Thai composer, conductor and novelist Somtow Sucharitkul has won the 2017 European Award for Cultural Achievement.
The Award is from the Kultur-Forum Europa, founded in 1992 on the initiative of Hans-Dietrich Genscher, the German statesman who shepherded Germany’s foreign ministry through the years of reunification, promotes European thought in all areas of culture.
The KFE cited Somtow for his services to the spirit of international diversity, as a cultural ambassador between East and West, overcoming national borders and cultural-historical barriers, and establishing meaningful cultural connections between Thailand and Europe.
The President of the KFE will travel to Thailand and present the award to Somtow in person on December 18th, the UN International Migrants Day, at a concert in the Thailand Cultural Center in which Somtow will conduct Beethoven’s Ninth Symphony.
“Well deserved!” tweeted Germany’s Ambassador, Dr. Peter Prügel. Thailand’s Tourism Minister, Kobkarn Wattanavrangul, called Somtow “the pride of Thailand” in a LINE message.
“I’m thrilled and humbled by this award,” said Somtow, noting that the only composer ever to win the award in the past is Hans Werner Henze, one of Germany’s most celebrated twentieth century musicians. Other laureates have included actor Georges du Fresne, American writer Dough Wright, Dmitris Tsatsos, Mayor of Athens, and Elzbietta Penderecka, creator of the Krakow Beethoven Festival. Winners have included theater directors, politicians, and choreographers. The first person to win the award was Annemarie Renger, the first woman to serve as president of a German Parliament and the first woman to be nominated for President by a major party in Germany.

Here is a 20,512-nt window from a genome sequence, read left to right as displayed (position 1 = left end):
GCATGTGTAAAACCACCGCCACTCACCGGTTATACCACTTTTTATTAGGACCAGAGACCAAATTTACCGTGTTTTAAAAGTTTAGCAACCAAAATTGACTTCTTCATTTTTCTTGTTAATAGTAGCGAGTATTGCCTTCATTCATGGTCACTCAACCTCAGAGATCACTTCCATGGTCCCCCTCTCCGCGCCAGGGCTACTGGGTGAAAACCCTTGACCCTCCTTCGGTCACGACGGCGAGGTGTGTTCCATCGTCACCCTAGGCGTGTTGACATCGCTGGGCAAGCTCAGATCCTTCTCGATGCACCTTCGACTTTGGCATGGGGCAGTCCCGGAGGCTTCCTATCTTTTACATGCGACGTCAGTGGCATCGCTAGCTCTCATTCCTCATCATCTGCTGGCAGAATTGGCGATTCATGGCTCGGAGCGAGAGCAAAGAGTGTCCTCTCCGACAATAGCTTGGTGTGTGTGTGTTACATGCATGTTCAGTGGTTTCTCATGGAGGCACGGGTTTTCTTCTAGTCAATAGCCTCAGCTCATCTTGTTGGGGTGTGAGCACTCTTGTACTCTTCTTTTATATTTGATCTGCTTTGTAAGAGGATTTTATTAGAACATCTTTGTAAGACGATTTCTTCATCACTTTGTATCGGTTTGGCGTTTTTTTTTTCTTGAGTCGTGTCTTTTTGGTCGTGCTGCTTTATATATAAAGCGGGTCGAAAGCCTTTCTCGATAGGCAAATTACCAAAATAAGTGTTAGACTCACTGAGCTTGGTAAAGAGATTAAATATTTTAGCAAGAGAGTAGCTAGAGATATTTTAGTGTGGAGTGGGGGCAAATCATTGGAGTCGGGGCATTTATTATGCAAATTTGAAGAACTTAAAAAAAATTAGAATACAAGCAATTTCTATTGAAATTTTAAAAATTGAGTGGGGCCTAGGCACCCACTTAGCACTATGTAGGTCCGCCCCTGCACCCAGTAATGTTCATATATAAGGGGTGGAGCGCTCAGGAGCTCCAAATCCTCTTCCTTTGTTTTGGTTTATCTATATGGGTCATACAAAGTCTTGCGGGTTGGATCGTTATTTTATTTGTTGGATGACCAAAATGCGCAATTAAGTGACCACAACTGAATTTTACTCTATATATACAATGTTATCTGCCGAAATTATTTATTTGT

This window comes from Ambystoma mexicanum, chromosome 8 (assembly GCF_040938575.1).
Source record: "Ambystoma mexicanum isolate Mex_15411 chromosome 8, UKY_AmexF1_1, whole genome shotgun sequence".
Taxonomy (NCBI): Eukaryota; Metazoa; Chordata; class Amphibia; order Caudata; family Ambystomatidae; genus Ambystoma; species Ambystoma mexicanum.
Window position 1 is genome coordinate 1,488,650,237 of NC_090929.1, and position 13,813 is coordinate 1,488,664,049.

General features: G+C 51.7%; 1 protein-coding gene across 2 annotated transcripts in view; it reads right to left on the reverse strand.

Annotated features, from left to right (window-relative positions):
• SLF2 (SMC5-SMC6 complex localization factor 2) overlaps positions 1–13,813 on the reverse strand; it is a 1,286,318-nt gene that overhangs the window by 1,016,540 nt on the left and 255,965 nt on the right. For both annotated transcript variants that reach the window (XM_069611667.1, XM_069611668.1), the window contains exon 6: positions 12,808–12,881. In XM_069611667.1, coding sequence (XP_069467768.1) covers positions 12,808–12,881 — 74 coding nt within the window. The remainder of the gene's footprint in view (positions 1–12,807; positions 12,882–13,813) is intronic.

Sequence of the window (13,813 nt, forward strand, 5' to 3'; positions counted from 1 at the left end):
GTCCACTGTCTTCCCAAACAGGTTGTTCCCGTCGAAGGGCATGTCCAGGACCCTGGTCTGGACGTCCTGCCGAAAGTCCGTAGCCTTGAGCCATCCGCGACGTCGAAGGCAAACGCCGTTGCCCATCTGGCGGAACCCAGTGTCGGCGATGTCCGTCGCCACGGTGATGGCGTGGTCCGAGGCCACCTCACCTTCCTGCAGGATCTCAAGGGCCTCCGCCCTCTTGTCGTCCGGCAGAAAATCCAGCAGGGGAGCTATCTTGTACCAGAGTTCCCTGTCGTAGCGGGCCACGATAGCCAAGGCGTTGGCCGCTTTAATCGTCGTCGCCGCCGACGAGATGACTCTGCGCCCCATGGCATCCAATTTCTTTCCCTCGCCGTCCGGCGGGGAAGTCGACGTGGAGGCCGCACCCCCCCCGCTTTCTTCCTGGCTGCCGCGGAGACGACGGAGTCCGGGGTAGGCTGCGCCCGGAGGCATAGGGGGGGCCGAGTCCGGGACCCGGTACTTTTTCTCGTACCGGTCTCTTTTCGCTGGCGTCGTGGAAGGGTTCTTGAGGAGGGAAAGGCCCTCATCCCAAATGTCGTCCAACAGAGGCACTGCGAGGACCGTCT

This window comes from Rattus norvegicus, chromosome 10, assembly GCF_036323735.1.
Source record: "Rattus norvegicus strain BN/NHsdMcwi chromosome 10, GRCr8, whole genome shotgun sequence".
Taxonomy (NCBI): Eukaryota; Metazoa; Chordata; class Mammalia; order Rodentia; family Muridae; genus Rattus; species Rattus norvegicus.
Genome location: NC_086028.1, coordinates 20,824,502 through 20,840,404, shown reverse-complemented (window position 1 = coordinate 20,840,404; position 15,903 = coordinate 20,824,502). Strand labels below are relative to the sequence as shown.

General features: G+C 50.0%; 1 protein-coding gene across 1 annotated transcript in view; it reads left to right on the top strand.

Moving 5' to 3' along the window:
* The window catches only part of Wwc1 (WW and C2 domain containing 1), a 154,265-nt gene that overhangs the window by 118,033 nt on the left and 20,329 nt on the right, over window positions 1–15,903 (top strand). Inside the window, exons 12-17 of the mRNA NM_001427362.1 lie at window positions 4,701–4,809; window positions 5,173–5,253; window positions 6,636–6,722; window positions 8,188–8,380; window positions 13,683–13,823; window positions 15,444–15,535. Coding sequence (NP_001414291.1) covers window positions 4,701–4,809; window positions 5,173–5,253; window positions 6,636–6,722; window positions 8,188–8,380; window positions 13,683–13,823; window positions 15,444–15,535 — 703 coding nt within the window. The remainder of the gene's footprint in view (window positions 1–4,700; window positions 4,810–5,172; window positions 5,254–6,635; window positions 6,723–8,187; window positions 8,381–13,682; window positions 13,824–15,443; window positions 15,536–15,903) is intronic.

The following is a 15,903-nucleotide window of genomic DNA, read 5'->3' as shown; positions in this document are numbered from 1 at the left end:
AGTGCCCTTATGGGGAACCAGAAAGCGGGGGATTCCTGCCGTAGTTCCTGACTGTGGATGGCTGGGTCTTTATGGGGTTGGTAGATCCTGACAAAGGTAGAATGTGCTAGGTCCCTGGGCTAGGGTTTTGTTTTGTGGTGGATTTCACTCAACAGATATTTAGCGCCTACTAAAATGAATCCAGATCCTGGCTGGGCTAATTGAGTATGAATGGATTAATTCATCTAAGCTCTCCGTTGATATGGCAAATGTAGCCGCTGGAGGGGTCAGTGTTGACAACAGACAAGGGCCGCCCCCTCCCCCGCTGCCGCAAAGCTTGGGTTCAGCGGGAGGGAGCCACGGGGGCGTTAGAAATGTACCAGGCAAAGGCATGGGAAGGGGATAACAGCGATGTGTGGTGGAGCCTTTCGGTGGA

Since 2005, the KFE also awards a European Tolerance Prize, which in 2009 went to German physician Dr. Dirk Weeber-Arayatumsopon, for his work in Thailand with disabled children and in preventing HIV.
He credits the widespread attention in the international media for his DasJati project, a series of ten linked music dramas based on the iconic last ten lives of the Buddha, which when completed will constitute the “largest classical work of all time” in the words of London’s Opera Now. Part of the work toured in Europe last year, and was an eye-opener for European audiences, positioning Thailand in the cultural limelight.
Somtow is the first Thai and the first East Asian to receive the European Award for Cultural Achievement.
“It’s important to me that the KFE’s website’s headline is ‘2017 Award to Thailand.’” Somtow added. “Exciting things are happening here artistically. I firmly believe that we are heading toward a realignment of the world’s cultural map and that Thailand is going to be a regional center of such a map. This is why, after a half-century of a career in the west, I came back to Thailand. This is where it is truly happening now. I am gratified to be a small part of this revolution. I am proud to accept the award on behalf of all the artists and the people of this country.”